Teenage drug use rates fluctuate according to what type of drug is used. The National Institute on Drug Abuse (NIDA) conducts surveys to determine what trends are taking place yearly by teenagers. The NIDA website has graphs that reveal yearly drug trends and according to this information, it appears that teenage drug use increases from 8th grade up to 12th grade. The good news is that overall drug use is declining among teenagers. Listed below are some of the most popular drugs used among teenagers today:
Experimenting with alcohol is quite common among teenagers and parents need to be aware that it is happening at a younger age than ever before. According to Harvard Medical School reports, the average age for boys to experiment with alcohol is 11 and for girls, 13. Studies show those who experiment with alcohol before the age of 21 have higher reports of attempted suicide, risky behavior and sex with multiple partners. While alcohol is still quite popular among teenagers, a recent NIDA survey reports that alcohol use among this group actually declined in 2014.
The report indicates that usage among eighth graders was 9%, tenth graders had a usage of 23.5%, and 37.4% among twelfth graders. These percentages show a considerable decline since 2009. The rate in binge drinking, which is having five or more drinks in a row, is also declining over the past two years.
Tobacco and Hookahs
Tobacco use is still considered an epidemic in the United States. According to the CDC, 9 out of 10 cigarette smokers tried smoking before the age of 18. In addition, every day in the U.S., almost 4,000 young men and women under the age of 18 will try smoking. While still popular, the NIDA survey mentioned above reports that tobacco usage is down significantly and is at its lowest rate in U.S. history. Among eighth graders, 1.4% smoke tobacco daily and twelfth graders are at 4.4%.
Other types of smoking have become popular among teens such as using e-cigarettes and hookahs. Hookah use has increased 22.9%. This is the highest percentage reported since 2010. The survey shows that 8.7% of eighth graders, 16.2% of tenth graders and 17.1% of twelfth graders use a hookah.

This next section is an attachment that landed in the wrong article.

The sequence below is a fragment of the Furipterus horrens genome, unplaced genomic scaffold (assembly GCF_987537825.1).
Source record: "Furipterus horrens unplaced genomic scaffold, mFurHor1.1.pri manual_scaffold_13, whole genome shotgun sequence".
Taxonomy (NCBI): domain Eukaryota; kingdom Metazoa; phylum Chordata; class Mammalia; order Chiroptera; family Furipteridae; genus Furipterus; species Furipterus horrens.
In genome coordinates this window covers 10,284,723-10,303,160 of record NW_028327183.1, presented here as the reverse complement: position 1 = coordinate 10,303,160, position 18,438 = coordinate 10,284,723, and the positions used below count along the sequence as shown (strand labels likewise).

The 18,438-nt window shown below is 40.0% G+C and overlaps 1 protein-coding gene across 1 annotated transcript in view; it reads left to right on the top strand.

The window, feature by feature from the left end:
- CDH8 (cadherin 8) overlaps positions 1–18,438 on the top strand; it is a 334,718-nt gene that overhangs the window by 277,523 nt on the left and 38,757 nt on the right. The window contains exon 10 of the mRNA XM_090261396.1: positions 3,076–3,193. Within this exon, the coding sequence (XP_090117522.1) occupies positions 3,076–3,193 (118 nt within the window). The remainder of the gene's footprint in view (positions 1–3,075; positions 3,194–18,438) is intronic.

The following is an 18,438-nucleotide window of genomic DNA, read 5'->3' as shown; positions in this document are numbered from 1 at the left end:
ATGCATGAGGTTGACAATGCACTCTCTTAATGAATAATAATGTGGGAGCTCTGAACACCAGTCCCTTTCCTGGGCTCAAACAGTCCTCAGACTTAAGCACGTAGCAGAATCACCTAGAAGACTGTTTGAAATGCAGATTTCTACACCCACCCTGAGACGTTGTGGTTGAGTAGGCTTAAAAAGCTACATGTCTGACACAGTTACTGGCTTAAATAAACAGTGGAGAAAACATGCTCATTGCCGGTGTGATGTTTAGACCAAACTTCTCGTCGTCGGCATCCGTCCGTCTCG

Marijuana and Synthetic Cannabinoids
Marijuana use remained consistent even though the perceived risks of marijuana use seem to have diminished with the drug being legalized in some States of the U.S. The new legislation poses marijuana as not being a risk but actually being beneficial in treating specific health problems. The NIDA survey reported 6.5% usage among eighth graders, 16.6% among tenth graders and 21.2% among twelfth graders.
Approximately 6% of high school seniors reported using marijuana on a daily basis and 81% of teens said that the drug was easily accessible. The use of synthetic cannabinoids, often called synthetic marijuana, has shown to be declining in recent surveys.
Vicodin is one of the most popular painkillers in America. According to Narconon.org, despite the knowledge of how addictive Vicodin can be, one in five high school students have tried the drug. With that being said, the overall non-medical use of prescription drugs is on the decline among teenagers, with the use of the opioid drug Vicodin decreasing over the last few years, according to NIDA. Other opioid drug use has also dropped from 7.1% in 2013 to 6.1% in 2014.